(Bloomberg) -- China dropped the live broadcast of some esports matchups at the Hangzhou Asian Games, casting a shadow over the billion-dollar arena of professionalized video gaming.

Chinese video platforms including Tencent Holdings Ltd. and Huya Inc. were told to stream only the semifinals and finals for multiplayer games like Honor of Kings and League of Legends, people familiar with the matter said. Concerns around internet addiction were at least in part behind the directive, said the people, who asked not to be identified discussing private matters.

The last-minute notice caused confusion among China’s 400 million esports fans, who initially hoped to catch the programming when it kicked off Sunday. On Huya, one of China’s biggest Twitch-style services backed by Tencent, a scheduled program notice appeared, saying there would be no live feeds for the group-stage and quarterfinal esports competitions, without providing a reason.

On Tencent’s streaming site, users asked why they couldn’t find video footage, including replays, of the Day 1 matches in comments Bloomberg News reviewed that were later deleted Monday.

Tencent spokespersons didn’t respond to requests for comment, while a Huya representative declined to comment.

As with all major sports tournaments, state broadcaster CCTV holds the broadcasting rights for the Asian Games in mainland China, which it then distribute to other platforms.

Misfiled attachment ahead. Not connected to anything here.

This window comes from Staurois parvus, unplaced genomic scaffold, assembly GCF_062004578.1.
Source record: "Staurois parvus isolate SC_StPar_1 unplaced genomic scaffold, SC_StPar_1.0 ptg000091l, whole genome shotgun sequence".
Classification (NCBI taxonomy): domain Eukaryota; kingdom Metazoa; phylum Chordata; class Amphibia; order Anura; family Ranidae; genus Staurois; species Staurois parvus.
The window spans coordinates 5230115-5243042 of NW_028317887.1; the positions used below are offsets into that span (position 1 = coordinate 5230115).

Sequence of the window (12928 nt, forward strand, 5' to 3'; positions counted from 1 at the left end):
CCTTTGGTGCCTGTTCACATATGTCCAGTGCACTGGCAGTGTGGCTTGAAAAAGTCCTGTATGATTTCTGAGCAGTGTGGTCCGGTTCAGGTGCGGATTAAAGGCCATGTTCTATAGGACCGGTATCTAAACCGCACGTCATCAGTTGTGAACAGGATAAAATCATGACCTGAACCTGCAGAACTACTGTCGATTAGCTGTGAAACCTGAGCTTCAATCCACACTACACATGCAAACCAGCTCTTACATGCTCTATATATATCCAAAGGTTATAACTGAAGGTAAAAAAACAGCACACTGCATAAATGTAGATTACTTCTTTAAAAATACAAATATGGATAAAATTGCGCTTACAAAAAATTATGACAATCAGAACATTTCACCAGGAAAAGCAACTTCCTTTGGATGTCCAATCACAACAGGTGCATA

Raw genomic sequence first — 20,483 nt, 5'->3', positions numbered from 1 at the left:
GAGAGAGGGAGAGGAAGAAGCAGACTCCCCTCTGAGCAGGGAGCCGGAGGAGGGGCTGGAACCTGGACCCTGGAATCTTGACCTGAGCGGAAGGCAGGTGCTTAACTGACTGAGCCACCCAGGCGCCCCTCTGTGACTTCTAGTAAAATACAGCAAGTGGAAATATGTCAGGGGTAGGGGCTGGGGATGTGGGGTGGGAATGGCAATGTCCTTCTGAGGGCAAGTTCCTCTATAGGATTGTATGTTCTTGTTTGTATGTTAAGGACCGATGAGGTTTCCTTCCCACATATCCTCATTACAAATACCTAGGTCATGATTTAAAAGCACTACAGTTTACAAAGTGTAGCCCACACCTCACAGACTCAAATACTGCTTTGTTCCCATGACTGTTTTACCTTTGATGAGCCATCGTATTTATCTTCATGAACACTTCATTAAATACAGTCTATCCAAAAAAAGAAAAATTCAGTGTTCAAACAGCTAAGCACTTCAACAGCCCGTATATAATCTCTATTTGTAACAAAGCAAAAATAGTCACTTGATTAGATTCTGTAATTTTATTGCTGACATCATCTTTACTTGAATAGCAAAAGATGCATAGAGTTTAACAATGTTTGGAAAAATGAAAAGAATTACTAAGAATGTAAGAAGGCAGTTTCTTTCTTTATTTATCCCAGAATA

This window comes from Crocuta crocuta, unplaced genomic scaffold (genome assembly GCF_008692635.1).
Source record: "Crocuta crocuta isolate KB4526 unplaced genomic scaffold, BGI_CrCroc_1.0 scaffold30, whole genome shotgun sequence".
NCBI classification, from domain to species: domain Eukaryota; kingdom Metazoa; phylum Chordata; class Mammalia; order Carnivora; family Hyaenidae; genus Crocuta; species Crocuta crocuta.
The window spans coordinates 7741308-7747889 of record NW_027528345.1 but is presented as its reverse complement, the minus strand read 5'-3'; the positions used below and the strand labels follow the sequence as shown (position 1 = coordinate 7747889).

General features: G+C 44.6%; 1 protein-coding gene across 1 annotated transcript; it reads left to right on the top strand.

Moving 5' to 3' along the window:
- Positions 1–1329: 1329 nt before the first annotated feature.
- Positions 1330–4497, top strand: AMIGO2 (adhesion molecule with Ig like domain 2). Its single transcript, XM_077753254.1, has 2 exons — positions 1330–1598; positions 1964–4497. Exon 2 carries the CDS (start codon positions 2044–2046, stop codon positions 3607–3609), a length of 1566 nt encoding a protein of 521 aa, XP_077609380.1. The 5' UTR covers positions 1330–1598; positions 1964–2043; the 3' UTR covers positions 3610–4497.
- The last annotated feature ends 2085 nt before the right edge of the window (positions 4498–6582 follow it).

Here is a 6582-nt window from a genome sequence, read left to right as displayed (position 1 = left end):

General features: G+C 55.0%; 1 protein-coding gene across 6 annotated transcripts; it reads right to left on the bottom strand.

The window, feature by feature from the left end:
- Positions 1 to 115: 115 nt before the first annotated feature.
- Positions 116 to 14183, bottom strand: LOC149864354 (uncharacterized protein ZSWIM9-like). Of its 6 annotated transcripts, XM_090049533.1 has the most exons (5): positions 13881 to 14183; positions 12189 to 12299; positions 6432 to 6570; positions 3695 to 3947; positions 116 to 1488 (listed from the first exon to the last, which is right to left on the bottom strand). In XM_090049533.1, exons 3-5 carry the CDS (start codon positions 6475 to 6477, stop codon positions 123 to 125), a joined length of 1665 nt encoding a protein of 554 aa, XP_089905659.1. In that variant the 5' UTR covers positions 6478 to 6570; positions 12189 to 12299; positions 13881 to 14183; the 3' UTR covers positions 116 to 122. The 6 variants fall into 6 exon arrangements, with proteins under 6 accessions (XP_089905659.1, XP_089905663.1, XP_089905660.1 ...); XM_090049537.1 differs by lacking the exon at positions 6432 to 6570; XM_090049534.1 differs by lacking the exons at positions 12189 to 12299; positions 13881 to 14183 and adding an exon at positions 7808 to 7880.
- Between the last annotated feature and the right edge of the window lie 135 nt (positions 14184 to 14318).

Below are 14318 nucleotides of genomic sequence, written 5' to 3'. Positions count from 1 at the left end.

On Monday afternoon, the Honor of Kings semifinal between China and Thailand was broadcast on sites including CCTV, Huya, and Tencent, as scheduled.

This year’s Asian Games marks the first time competitive video games are treated as an official medal event. Tencent has a hand in publishing or developing four of the seven competitive video games played in Hangzhou.

Beijing, which hopes to regain some international prestige by hosting its first big event following the Covid pandemic, draws a distinction between video games and esports. Regulators cracked down on the gaming industry in recent years, citing supposed youth addiction and problematic content. Competitive gaming, on the other hand, is seen as a legitimate sport, as cities like Shanghai and Shenzhen are vying to become global esports hubs.

Read more: China Hosts Biggest Esports Moment With Tencent at the Wheel

©2023 Bloomberg L.P.